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14 of 16 people found the following review helpful
3.0 out of 5 stars Austen's world, but wilder and more fun, 5 Jan. 2009
This review is from: Belinda (Oxford World's Classics) (Paperback)
It seems a little bit unfair that Maria Edgeworth's name isn't better known - she's far more readable than any Wollstonecraft treatise. Her 1801 novel "Belinda" is a riot - and a very refreshing counterpoint to the "little piece of ivory" on which Jane Austen was working, in her magical but terribly refined way. Edgeworth's cast of characters is painted on an altogether rougher canvas, and drawn from a very much broader range of `types' of people.

Belinda Portman, one of her "catch-match-maker" aunt's numerous nieces, is sent to London to spend time with Lady Delacour. The aim is to get her married; but the aunt's intended `victims' - being the eligible gentlemen and Belinda herself - have other ideas. The most interesting characters are the wonderfully foolish, but fascinating and witty Lady Delacour; Clarence Hervey - dashing young bachelor living the society life to excess, but capable of so much more if he would only make better use of his time; and Mr Vincent, a wealthy West Indian (see below) who is determined to enjoy all of life, reckless of the consequences. Belinda's contact and her evolving relationship with them forms the backbone of the story.

It's appalling that slavery was so integral to well-off Regency life that it didn't even need to be mentioned. Your wealthy West Indian gentleman (meaning a white or Creole man who lives off the West Indies, rather than a black West Indian) had `negroes', not slaves, on his plantation. He travelled abroad on the security that there would always be `fresh remittances' from the West Indies plantation off which he lived.

Yet Edgeworth did something I have never yet seen in fiction of that period: mixed up white, black and (possibly) mixed race characters in one story. Some stereotypes are still in place, but Juba, the African slave who serves his Creole master, has a voice of his own, and marries a white girl. Irish characters are not ridiculed or despised as in so much fiction contemporary to that period. The list of extraordinary firsts goes on and on. Lady Delacour and her great `friend' Mrs Freke compete - for a time - to be more masculine, dashing and `harum-scarum'. They duel with pistols in men's clothing, and the society world they inhabit seems, to put it mildly, rather daring and scandalous. Not all of Jane Austen's characters would, I suspect, have entirely approved (though I've read that Austen liked it very much). But it sounds quite exciting to my modern ears, in marked contrast to the refined, charming but infinitesimally dull rural occupations of the elegant and intelligent Percivals, Belinda's friends. However, Edgeworth was first and foremost an educator, and her task here, through the somewhat opaque heroine Belinda (whose name may as well be replaced by "Good"), is to make the reader wish for a life like the Percivals' (she almost suceeds, but perhaps not quite!).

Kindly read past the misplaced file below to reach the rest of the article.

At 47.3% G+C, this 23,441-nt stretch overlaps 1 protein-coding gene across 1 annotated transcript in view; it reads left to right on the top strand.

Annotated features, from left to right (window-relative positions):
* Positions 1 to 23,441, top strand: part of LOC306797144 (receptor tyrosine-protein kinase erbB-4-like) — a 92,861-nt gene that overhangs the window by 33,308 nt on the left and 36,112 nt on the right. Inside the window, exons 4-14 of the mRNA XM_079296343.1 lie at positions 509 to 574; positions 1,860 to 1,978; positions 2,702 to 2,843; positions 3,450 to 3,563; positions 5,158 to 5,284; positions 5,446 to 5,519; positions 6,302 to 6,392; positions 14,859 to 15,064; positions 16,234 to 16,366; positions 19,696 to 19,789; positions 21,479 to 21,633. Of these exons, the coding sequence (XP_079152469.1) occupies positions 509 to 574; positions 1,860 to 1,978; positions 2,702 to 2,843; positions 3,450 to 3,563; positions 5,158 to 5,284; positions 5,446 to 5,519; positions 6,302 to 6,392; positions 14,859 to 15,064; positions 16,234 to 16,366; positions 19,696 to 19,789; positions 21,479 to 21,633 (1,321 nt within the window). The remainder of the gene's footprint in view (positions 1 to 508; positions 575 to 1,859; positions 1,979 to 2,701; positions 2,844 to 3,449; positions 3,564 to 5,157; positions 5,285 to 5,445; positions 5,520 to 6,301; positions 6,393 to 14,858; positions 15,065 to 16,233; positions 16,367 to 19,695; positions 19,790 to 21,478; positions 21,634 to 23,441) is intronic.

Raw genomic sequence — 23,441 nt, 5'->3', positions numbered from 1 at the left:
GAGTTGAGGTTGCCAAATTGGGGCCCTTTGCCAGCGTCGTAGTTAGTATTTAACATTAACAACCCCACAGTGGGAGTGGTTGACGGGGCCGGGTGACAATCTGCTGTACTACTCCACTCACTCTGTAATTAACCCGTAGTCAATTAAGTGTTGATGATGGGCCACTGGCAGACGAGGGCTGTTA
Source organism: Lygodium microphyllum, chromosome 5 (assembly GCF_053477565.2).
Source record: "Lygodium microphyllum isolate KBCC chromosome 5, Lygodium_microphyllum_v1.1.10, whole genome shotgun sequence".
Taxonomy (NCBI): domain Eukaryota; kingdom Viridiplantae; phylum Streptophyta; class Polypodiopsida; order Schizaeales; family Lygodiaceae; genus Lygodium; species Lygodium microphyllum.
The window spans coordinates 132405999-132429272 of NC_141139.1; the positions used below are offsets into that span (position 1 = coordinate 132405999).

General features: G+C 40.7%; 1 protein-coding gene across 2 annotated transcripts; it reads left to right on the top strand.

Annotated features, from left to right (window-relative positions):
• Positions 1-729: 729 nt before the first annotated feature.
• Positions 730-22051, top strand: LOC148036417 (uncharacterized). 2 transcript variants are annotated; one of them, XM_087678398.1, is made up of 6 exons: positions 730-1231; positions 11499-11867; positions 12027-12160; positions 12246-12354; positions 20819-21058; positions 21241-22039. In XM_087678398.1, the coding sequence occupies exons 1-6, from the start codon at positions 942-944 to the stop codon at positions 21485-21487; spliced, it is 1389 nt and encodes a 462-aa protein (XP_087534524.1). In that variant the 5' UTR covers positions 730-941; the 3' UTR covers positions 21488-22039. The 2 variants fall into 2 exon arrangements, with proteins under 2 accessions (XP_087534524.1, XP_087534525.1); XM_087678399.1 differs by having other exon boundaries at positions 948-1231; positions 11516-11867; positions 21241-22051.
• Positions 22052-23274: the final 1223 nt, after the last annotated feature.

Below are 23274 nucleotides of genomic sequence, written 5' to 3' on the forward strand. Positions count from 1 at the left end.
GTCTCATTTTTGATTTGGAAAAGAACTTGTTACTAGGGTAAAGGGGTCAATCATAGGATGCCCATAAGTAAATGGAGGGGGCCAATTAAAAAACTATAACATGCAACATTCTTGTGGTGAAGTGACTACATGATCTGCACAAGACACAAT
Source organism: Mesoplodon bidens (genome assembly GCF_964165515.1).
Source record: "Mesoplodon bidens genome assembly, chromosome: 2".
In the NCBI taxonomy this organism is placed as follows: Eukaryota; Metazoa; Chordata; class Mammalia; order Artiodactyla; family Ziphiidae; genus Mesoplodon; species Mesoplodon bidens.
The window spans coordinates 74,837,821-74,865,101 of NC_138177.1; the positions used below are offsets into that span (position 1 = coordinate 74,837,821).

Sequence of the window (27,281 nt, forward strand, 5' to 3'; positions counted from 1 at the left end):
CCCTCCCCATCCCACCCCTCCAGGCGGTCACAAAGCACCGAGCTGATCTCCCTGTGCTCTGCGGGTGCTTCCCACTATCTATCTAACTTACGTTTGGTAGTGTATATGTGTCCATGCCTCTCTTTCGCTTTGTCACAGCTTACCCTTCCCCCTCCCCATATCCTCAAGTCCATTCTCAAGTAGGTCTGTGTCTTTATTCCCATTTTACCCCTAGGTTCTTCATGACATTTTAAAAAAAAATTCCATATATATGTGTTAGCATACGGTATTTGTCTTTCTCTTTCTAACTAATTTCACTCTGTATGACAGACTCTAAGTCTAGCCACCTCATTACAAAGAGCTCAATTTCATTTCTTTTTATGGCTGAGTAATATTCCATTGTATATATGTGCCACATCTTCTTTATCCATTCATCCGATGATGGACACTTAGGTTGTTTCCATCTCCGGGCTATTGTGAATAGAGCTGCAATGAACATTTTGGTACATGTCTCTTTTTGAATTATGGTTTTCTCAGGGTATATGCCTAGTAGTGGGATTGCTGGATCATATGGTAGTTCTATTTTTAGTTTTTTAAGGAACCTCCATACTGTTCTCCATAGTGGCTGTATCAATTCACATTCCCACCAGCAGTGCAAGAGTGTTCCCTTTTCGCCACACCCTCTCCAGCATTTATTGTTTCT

Edgeworth prefigures some of what Jane Austen refined so succinctly and lastingly: themes of sense over sensibility, for example, the notion of reason conquering romantic feeling - an important literary theme of the time. But unlike Austen, she had more fun doing it, and, to her lasting credit, she didn't neglect the `little' people who make up ALL of society. Worth a try if Austen's world is just a little too refined for your liking.
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Location: Kent, UK

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